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Attorneys both in and outside the public defender's office theorize that Brown may have felt sidelined by his brilliant protégé. Just last fall Willie Brown named Adachi the best manager in city government.
"There's no question he's the best trial lawyer I have ever seen in 33 years of being a criminal defense attorney," Keene says. "He's a charismatic leader who is absolutely held in awe by the people in the public defender's office who are there now -- the line troops -- because they know what a superb public defender he is."
Attorneys who spoke off the record describe a public defender's office whose morale has been crippled by Burton-Cruz's appointment. Attorneys haven't been impressed with the leadership of Burton-Cruz, who worked a few years as a low-level attorney in the Public Defender's office before being given a job in Willie Brown's office overseeing criminal justice grant programs.
"I hired both of them," Keene says. "She was a student of mine at Hastings when I taught there. And I supervised both of them in the public defender's office. Kim [Burton-Cruz] was only in the office a few years. She only got involved in a few felony cases," Keene says. "Adachi, on the other hand, has done the toughest cases in the office. He knows the day-to-day work of a criminal trail lawyer, just pouring out one's spirit to protect the rights of poor people who are suspected of crimes. You don't have anywhere near that passion in Kim. She is a smart individual. She didn't show a tremendous amount of zeal or dedication that I saw when I was there and supervising her. She was appointed because she was John Burton's daughter. To me that's not a qualification."
For his part, Jeff Adachi seems to bear no ill will toward his political father, despite the fact that Brown appears to have abandoned him.
"He really helped me in terms of growing as a leader and as a person," Adachi says. "He introduced me to a lot of people and really took it upon himself to help me. He's given me what he's given me. It's now a matter of what I can do with it."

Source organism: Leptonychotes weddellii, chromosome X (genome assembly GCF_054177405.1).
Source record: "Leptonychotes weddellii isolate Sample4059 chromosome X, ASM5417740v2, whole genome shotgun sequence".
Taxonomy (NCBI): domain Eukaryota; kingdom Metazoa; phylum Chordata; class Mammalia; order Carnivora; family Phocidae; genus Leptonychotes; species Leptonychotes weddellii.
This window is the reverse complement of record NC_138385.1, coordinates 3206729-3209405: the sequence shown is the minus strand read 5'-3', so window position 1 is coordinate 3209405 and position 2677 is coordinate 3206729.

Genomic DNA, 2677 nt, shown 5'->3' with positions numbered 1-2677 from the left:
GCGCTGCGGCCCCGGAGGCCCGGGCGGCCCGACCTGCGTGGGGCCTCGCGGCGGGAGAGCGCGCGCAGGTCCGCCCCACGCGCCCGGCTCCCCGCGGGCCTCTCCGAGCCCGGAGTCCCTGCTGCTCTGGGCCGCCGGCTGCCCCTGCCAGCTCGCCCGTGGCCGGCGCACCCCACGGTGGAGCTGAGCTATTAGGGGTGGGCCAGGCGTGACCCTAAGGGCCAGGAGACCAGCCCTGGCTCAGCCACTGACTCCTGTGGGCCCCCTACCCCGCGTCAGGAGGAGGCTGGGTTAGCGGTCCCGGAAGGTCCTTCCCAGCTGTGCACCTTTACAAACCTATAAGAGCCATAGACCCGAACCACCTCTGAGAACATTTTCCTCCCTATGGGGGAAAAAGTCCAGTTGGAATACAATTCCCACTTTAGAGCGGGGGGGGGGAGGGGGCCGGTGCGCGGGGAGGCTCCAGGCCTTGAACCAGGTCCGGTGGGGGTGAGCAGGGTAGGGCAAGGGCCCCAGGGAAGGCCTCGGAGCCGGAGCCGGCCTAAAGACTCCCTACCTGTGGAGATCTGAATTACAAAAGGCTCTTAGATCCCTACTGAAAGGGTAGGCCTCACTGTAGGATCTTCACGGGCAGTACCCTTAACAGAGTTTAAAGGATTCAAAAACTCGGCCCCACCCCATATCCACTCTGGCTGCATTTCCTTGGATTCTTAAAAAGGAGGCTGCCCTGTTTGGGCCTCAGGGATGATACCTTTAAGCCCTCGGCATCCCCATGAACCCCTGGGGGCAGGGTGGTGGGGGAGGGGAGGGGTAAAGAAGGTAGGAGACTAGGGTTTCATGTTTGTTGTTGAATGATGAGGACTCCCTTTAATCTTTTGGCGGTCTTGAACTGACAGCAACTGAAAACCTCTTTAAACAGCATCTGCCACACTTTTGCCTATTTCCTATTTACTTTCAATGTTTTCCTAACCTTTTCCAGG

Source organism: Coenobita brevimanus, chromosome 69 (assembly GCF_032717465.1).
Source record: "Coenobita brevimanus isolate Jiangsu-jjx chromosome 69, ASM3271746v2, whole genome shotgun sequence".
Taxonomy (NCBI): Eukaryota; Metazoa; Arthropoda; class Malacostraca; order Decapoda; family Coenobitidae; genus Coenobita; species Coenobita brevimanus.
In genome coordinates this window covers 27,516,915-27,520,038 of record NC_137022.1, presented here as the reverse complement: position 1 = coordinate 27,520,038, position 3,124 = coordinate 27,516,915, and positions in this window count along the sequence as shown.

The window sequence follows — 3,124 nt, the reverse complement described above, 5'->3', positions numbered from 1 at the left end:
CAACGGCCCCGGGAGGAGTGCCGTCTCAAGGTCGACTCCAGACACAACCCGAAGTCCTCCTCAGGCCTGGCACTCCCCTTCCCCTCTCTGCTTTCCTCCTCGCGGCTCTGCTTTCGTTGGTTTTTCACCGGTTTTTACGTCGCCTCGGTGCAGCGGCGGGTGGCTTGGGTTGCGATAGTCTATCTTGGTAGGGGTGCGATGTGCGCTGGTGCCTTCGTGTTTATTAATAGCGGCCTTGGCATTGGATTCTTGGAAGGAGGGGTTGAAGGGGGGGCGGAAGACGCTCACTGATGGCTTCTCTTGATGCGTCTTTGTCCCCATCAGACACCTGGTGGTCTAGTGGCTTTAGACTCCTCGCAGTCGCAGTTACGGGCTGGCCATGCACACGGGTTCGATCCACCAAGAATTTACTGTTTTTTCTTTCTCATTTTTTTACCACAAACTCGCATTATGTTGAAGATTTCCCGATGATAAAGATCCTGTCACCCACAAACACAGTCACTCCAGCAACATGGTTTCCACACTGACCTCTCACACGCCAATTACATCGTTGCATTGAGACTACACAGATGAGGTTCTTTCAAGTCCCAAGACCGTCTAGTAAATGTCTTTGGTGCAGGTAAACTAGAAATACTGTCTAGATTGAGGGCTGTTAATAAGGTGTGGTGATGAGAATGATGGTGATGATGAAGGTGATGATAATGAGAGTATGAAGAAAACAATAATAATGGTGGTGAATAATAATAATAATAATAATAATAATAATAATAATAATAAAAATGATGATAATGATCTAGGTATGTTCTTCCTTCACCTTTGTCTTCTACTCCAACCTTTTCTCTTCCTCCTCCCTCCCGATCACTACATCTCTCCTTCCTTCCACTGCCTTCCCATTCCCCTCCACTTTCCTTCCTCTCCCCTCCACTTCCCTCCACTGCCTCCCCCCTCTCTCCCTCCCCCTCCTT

Supervisor Mark Leno is less philosophical as he describes the circumstances under which he learned that his political mentor Carol Migden had endorsed former supervisor Harry Britt to replace her as a San Francisco representative in the California Assembly.
Britt, who occupied Harvey Milk's supervisor's seat from 1978 to 1993, is running for Assembly at the request of Board of Supervisors President Tom Ammiano. Migden, who is apparently betting on the insurgent Ammiano-progressive political machine, let it slip a week ago that she would back Britt. Migden had taken over Britt's Supervisor seat when he left in 1993. Still, Leno felt deeply hurt by the endorsement.
"I was her major gay and [lesbian] community organizer. I put together her core support group and was her major fund-raiser. It intensified from the years 1993 and 1994 up until my run for public office in 1998. I was completely devoted to her. Before I decided to run for Assembly, after I was elected for supervisor in District 8, I told her of my interest in her seat," Leno says. "I let her know I was going to run. She never discouraged me. I never asked for her endorsement, but she never discouraged me, and I moved forward."
Britt helped Migden get her start in San Francisco politics, and she suggests that's where her loyalties lie.
"You don't replace old friends for new. It was a very tough personal, painful choice. I have strong relationships to both, and I made a difficult choice, and one I'm resolved about and confident in," says Migden, who plans on running for a post on the State Board of Equalization next year. "I'm with Harry Britt. I think he's a link to Harvey Milk and an extraordinarily undiluted progressive version of the world. His exceptionally intelligent progressive connectedness is absolutely unparalleled."
Intrigued, I called Britt to get a taste of his intelligent progressive connectedness. I had watched him give a talk at a candidate's night last week that had consisted mostly of him parrying audience questions by saying that he had been out of politics for nine years and needed to do some catching up. When asked how voters might distinguish between him and Mark Leno, he warmed to his subject, characterizing his longtime friend as a captive of campaign contributors.
"That's not a criticism of Mark. It's just that in this last election there was a lot of money, presumably from the Brown interests. I just know that when you look at candidates, the first thing you look at is where the money is. I've been able to get things done because I wasn't constrained by big money interests," Britt said.
So does that mean Carol Migden, one of the most successful fund-raisers in the California Assembly, is "constrained" by big money interests?
"I haven't been watching what she's been doing. I don't know what the word "constrained' means here," Britt said.
Did Britt wish to use a different word?